Fallen Press Baron Conrad Black: A Canadian Neocon

By Curtiss, Richard H. | Washington Report on Middle East Affairs, September/October 2007 | Go to article overview

Fallen Press Baron Conrad Black: A Canadian Neocon


Curtiss, Richard H., Washington Report on Middle East Affairs


FOR THE THREE years I served in Rhodes, Greece with the U.S. Information Agency, perhaps my only complaint was the dearth of English-language daily newspapers. The New York Times arrived about six days late and The International Herald Tribune wasn't much better. Nearly on time, however, was The Jerusalem Post, which had current news and features ranging from gardening to travel, and regular columnists. Long after I left Rhodes, Conrad Black bought The Jerusalem Post, which proceeded to change its editorial policies and become the anti-Arab paper it is today. Because of my personal "before and after" experience, I've never forgotten what the Canadian media mogul does to the newspapers he adds to his stable.

Black's story is hardly one of rags to riches. His father, George Montegu Black, was president of Canadian Breweries, a major brewing conglomerate. Conrad's mother was the great-granddaughter of an early co-owner of the prominent British newspaper TheDaily Telegraph. Conrad and his late elder brother and sometime business partner, Montegu Black, inherited about $7 million. Conrad Black's wealth accumulated rapidly, and for a time he was extremely rich.

Born in 1944, Black attended an elite Canadian private school, Upper Canada College, which he hated. An indifferent student, because of lack of interest or motivation, he broke into the school records and stole a list of test answers. He made around $1,500 selling the list, until another student was caught with the purloined test answers and Black was expelled. He was then enrolled in a second school, Trinity College School, but was soon invited to leave. Black finally managed to graduate from his third school, Thornton College in Ontario.

He next attended Carleton University in Ottawa, where he majored in history and political science and took a three-year degree in 1965. He then went to Osgoode Hall Law School in Toronto and, according to Canadian blogger Grant Schuyler's essay, "Lord Black of Crossharbour," did not do well. He left after a year, fled to Quebec and led a quasi-Bohemian life for the next eight years.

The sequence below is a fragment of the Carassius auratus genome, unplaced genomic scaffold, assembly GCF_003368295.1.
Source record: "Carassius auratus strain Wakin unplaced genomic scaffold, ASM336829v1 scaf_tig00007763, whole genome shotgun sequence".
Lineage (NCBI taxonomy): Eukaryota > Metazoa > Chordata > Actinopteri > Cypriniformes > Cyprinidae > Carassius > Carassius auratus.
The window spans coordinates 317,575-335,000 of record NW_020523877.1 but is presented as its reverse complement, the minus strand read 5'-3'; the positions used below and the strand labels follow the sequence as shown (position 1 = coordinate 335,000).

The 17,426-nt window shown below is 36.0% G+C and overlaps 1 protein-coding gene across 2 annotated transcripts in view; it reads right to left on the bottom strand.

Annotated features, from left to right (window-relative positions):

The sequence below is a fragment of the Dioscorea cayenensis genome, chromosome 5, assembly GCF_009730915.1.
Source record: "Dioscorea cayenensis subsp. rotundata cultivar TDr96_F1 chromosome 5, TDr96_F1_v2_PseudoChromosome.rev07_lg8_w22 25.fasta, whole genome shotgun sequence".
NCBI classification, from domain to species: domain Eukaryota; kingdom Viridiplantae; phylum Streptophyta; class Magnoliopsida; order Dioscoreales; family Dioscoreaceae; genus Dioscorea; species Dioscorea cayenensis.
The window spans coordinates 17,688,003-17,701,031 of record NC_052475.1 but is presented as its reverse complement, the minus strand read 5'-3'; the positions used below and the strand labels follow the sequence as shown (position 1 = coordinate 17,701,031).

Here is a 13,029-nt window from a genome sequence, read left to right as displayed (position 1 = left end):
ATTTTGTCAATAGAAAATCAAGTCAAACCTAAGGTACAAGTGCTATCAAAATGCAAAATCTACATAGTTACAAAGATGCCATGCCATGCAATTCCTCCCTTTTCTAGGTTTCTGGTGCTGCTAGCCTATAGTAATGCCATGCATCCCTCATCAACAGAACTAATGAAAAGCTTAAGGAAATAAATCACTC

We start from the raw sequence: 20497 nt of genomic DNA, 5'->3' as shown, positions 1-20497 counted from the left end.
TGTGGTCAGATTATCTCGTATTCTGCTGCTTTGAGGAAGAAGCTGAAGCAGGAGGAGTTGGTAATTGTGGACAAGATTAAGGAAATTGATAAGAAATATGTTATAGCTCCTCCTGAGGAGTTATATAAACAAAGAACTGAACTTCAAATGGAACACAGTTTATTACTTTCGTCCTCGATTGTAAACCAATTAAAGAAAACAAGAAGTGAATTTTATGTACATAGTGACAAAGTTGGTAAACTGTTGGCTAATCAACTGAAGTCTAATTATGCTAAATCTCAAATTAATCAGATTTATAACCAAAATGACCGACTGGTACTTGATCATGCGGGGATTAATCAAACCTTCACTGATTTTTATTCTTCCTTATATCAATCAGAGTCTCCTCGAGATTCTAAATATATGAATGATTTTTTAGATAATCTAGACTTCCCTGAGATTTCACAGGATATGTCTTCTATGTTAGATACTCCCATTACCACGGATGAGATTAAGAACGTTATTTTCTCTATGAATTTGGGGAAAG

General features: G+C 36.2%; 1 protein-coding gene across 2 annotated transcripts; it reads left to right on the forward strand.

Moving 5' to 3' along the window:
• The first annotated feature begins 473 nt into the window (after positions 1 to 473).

In Quebec Black learned fluent French and, despite his casual lifestyle, completed his law degree in 1970 at Laval University. He also developed a strong interest in French history, with a particular fascination for French emperor Napoleon Bonaparte.

Black earned an M.A. in history in 1973 at McGill University in Montreal, and considers himself an expert in military history. He didn't get along with his supervising professor at McGill, however, a distinguished Canadian historian.

In his college days Black worked on the Eastern Townships Advertiser, a community newspaper in Quebec, and enjoyed it. By 1966 he, along with partners, bought the paper, along with the Sherbrooke Record, another Quebec newspaper, and one or two other small Canadian papers.

Before long, Black was using his inherited wealth and wheeling and dealing with corporate takeovers. When George Black died in 1976, he left his sons Conrad and Montegu stakes in Ravelston Corp., which had voting control of Argus Corporation, an influential holding company in Canada, as well as a stake in a mining company called Hollinger. By 1978 Black had acquired a controlling interest in Hollinger Mines. That same year he persuaded a wealthy widow to let him buy her late husband's stock in the Argus Corporation, Canada's most important conglomerate. Another widow accused him of fraud after he paid $30 million to take control of Ravelston. His own finances increased exponentially.

Hollinger Mines evolved into a holding company in 1979, and by 1985, after buying and selling other companies, became known as Hollinger International-which proceeded to acquire newspaper after newspaper, chain after chain. In 1985 Black took over The Daily Telegraph-his great-great-grandfather's publication-and it became the flagship of his holdings, which also included the Spectator magazine in England. …

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